…For I have known them all already, known them all:
Have known the evenings, mornings, afternoons,
I have measured out my life with coffee spoons;
– T.S. Eliot, The Love Song of J. Alfred Prufrock
In Britain, there’s a phrase that accompanies almost every cup of tea: ‘Putting the world to rights.’
The September I arrived in England, I was the very first student to move into the college’s dorm. The professors who met me at the airport (it was a very friendly college!) thought I might like some company, so they asked a local student to come and hang out for a while in the common room. On our meeting she asked me if I’d like a coffee, which I thought was an odd request given that it was very late at night. To me, coffee meant going to a coffee shop for something frothy, highly-caffeinated and expensive. Or the kind you have at work or while studying- from a never-ending coffee pot where you help yourself and add coffeemate to your heart’s content when you need a refuel.
I found that what she was referring to was a humble cup of coffee- made right there in the kitchen, probably instant- and a good chat. Over the years it’s never ceased to amaze me how often Brits will stop for a cup of tea- or coffee- in a day. You are offered one after every meal. If you go to anyone’s house, you have one before you get on with whatever you are there to do. If you’re making yourself a cup in your house, you make one for everyone. Whatever business you have to get on with, tasks you need to accomplish, work to do- it all waits until you’ve finished your cup of tea. It doesn’t take long to discern that it’s not about the drink at all; It’s about spending time together.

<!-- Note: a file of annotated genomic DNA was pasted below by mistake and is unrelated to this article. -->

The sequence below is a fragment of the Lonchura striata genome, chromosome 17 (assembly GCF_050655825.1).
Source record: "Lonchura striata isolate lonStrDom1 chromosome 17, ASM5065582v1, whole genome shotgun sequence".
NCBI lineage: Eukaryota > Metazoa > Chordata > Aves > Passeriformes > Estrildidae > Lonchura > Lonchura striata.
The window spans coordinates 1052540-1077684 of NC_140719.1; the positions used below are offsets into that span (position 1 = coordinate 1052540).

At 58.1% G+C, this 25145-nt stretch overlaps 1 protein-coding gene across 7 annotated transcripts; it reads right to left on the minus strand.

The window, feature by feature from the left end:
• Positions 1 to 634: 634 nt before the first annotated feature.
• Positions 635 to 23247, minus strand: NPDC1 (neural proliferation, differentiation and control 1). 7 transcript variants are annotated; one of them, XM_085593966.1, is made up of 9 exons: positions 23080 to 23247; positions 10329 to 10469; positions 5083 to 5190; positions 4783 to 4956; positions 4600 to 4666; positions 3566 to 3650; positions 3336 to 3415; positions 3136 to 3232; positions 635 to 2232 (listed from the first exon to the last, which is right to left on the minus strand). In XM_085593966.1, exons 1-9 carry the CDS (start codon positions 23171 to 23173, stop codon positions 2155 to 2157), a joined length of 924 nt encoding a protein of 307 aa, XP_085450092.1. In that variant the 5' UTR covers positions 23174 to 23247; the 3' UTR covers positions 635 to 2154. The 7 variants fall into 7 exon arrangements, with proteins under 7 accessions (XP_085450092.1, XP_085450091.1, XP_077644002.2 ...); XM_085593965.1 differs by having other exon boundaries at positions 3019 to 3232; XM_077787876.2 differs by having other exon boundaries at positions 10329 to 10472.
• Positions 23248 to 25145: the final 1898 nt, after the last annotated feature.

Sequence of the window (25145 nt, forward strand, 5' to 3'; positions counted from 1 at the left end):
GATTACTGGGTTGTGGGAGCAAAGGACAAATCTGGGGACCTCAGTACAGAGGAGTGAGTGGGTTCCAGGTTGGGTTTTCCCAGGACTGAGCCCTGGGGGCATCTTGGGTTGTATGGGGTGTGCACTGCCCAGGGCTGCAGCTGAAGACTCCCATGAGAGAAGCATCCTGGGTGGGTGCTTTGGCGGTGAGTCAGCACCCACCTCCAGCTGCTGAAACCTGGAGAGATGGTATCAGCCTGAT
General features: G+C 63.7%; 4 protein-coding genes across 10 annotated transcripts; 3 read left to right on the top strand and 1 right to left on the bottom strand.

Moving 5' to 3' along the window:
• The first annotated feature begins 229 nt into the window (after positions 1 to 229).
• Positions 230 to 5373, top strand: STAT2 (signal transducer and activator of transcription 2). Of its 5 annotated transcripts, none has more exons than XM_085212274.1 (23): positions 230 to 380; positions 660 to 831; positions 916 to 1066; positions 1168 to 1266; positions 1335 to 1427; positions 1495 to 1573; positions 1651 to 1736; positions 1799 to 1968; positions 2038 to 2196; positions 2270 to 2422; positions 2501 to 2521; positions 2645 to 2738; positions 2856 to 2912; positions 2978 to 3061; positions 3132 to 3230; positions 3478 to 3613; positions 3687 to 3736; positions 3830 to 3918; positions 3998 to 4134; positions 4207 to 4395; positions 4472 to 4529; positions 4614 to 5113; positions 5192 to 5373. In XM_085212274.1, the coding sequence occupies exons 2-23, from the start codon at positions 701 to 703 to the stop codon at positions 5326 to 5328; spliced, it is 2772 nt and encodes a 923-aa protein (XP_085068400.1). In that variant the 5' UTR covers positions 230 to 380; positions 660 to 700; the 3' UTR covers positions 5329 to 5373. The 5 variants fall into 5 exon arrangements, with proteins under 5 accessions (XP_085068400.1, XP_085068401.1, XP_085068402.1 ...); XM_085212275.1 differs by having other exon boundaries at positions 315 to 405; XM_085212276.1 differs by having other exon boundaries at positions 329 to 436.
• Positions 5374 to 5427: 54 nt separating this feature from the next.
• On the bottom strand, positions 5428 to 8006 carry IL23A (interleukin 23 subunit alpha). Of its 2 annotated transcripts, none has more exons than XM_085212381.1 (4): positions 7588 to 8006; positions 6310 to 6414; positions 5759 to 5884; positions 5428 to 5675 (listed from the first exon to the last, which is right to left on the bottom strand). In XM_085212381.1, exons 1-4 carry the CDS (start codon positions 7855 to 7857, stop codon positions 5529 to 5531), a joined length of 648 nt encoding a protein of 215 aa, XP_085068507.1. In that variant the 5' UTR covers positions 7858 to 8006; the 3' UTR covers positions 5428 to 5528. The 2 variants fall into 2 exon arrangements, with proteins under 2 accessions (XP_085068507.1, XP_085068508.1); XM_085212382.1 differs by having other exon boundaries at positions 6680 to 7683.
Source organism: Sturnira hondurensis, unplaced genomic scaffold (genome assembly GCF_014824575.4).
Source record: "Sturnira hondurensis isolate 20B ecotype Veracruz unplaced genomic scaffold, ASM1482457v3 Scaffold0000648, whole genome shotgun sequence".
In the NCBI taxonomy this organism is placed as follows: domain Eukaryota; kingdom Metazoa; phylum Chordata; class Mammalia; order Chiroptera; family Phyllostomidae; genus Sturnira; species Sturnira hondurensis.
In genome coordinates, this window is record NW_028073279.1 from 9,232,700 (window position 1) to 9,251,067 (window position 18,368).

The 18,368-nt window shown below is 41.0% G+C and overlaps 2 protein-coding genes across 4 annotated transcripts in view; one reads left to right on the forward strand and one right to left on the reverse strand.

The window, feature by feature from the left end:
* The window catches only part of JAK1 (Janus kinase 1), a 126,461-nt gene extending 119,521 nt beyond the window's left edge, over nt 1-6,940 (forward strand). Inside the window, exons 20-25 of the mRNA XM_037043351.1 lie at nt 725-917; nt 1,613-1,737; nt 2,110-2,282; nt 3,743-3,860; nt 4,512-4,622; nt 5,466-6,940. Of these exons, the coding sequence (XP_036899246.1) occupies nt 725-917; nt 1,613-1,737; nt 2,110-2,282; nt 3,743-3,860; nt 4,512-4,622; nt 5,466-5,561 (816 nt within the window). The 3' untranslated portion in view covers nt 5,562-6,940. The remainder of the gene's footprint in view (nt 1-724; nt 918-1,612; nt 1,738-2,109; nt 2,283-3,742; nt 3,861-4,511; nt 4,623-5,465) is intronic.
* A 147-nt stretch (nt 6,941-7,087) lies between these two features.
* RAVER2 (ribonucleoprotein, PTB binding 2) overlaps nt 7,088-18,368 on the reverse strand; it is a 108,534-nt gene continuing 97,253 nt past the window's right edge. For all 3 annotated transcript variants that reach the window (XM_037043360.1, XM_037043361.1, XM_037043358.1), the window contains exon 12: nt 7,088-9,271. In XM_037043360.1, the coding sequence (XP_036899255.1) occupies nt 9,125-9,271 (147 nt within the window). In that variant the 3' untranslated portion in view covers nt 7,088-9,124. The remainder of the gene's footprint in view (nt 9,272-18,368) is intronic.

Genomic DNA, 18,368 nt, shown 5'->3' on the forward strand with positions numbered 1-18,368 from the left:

In a British office, the person who makes the coffee isn’t the bottom of the totem pole, they’re the person who remembers who has coffee and who has tea. Who takes two sugars, and who likes theirs milky, and who’s lactose intolerant. In short, it’s someone with the extraordinary gift of hospitality. I’ve observed in almost every workplace I’ve been in a sense of unspoken reverence for the person who makes the tea, day in and day out.
A big fan of coffee and of long chats, I’ve grown a deep respect for this ritual and it’s found a special place in our home. So many friends. So many conversations. So many times we’ve put the world to rights over a cup of tea. And because of this, each mug has a story, a memory, a life of its own.
I think we’ll take them with us.